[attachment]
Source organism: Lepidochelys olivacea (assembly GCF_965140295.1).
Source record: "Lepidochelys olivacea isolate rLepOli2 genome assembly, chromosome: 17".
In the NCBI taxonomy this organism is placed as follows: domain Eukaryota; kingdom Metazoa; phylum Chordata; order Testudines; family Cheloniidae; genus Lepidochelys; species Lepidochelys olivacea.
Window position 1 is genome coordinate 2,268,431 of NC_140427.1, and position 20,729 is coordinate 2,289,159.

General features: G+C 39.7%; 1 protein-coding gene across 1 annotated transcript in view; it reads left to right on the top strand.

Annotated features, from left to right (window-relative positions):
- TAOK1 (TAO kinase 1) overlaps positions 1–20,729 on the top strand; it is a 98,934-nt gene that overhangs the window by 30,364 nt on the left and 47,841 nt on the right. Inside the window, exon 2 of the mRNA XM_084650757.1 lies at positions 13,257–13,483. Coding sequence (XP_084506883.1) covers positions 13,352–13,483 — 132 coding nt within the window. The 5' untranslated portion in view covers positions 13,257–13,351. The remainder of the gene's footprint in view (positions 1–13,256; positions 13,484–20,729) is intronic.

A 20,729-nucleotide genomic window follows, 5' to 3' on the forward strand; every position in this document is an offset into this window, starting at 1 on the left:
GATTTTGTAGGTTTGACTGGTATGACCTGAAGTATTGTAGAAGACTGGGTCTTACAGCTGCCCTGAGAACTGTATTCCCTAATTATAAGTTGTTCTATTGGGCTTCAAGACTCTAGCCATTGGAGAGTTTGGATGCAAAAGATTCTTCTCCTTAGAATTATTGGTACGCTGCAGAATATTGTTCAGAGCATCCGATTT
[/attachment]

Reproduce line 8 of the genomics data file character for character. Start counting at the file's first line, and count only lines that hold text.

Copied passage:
A 20,729-nucleotide genomic window follows, 5' to 3' on the forward strand; every position in this document is an offset into this window, starting at 1 on the left: